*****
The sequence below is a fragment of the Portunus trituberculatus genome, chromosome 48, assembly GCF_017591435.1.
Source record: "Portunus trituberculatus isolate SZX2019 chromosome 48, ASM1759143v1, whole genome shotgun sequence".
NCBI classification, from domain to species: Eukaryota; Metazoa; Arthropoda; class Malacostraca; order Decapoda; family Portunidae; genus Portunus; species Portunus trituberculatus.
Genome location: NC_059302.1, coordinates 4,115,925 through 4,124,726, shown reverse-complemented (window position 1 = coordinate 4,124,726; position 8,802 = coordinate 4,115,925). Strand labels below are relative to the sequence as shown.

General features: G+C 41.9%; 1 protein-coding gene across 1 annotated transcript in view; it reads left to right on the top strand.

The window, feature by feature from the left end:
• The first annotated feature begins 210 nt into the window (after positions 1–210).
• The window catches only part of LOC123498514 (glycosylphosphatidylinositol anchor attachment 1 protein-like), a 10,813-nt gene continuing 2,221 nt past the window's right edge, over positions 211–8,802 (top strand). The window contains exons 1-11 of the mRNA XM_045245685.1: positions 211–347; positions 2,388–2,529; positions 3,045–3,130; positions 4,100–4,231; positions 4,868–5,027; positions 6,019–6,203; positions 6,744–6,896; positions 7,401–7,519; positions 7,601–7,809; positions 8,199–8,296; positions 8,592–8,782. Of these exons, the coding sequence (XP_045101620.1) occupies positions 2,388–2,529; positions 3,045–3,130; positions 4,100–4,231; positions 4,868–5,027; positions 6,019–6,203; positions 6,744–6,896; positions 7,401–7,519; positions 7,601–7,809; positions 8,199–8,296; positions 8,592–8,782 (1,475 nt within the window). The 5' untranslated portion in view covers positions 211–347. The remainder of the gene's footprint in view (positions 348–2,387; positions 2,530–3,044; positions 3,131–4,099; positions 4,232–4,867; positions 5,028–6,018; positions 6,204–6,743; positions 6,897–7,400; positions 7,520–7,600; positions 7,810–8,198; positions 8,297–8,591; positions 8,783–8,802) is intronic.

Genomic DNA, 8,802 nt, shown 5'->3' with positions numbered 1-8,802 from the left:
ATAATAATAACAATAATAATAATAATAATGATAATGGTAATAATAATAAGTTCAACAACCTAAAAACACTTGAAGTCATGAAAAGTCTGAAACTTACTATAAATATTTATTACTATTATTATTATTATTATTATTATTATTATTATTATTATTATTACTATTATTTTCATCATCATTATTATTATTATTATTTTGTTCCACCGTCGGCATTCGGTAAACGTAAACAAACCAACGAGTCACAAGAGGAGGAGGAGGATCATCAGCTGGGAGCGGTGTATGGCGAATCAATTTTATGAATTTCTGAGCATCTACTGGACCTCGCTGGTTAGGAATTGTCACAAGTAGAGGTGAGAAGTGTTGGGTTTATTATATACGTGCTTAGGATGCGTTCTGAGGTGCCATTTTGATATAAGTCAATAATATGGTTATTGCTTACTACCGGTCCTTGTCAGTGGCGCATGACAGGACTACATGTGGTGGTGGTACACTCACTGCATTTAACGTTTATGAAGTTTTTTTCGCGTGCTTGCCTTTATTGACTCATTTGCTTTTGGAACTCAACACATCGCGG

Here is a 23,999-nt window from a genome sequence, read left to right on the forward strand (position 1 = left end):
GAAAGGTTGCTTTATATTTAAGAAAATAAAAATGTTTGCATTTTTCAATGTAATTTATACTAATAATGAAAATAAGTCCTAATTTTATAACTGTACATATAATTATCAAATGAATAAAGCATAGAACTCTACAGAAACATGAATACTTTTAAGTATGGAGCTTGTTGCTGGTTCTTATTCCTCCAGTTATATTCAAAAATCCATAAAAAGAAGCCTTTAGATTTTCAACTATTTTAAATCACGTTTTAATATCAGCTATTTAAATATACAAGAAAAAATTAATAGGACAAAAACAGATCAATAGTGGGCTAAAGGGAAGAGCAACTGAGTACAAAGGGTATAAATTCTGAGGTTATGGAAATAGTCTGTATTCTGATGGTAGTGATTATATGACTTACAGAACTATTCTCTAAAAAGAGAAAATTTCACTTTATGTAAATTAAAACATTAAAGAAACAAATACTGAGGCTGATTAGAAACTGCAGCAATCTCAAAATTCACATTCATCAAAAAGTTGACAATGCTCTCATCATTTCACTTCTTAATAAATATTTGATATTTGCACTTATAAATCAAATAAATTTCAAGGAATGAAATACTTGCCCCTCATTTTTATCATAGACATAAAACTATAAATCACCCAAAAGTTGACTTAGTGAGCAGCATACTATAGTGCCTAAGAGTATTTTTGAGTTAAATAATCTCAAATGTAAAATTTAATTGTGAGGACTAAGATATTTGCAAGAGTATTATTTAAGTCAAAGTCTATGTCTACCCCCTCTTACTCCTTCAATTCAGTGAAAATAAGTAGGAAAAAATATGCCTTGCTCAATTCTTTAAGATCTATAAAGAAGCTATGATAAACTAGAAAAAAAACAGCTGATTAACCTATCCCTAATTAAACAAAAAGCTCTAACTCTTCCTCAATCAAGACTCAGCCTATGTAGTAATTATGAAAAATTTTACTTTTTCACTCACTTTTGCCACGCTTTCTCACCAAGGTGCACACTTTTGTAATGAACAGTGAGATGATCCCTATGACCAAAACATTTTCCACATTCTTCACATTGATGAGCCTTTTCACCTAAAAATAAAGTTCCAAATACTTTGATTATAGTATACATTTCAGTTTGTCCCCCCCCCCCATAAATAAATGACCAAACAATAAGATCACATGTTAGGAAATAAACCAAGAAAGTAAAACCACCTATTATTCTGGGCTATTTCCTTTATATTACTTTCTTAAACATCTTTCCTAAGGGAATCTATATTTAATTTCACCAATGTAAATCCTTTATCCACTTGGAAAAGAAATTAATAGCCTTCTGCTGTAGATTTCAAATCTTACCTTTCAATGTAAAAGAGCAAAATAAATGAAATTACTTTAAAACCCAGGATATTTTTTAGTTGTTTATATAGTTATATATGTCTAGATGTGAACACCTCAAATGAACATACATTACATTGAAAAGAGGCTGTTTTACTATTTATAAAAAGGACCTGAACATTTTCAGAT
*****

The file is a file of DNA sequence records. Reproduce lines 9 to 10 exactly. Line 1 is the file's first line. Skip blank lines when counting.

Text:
Genomic DNA, 8,802 nt, shown 5'->3' with positions numbered 1-8,802 from the left:
ATAATAATAACAATAATAATAATAATAATGATAATGGTAATAATAATAAGTTCAACAACCTAAAAACACTTGAAGTCATGAAAAGTCTGAAACTTACTATAAATATTTATTACTATTATTATTATTATTATTATTATTATTATTATTATTATTATTACTATTATTTTCATCATCATTATTATTATTATTATTTTGTTCCACCGTCGGCATTCGGTAAACGTAAACAAACCAACGAGTCACAAGAGGAGGAGGAGGATCATCAGCTGGGAGCGGTGTATGGCGAATCAATTTTATGAATTTCTGAGCATCTACTGGACCTCGCTGGTTAGGAATTGTCACAAGTAGAGGTGAGAAGTGTTGGGTTTATTATATACGTGCTTAGGATGCGTTCTGAGGTGCCATTTTGATATAAGTCAATAATATGGTTATTGCTTACTACCGGTCCTTGTCAGTGGCGCATGACAGGACTACATGTGGTGGTGGTACACTCACTGCATTTAACGTTTATGAAGTTTTTTTCGCGTGCTTGCCTTTATTGACTCATTTGCTTTTGGAACTCAACACATCGCGG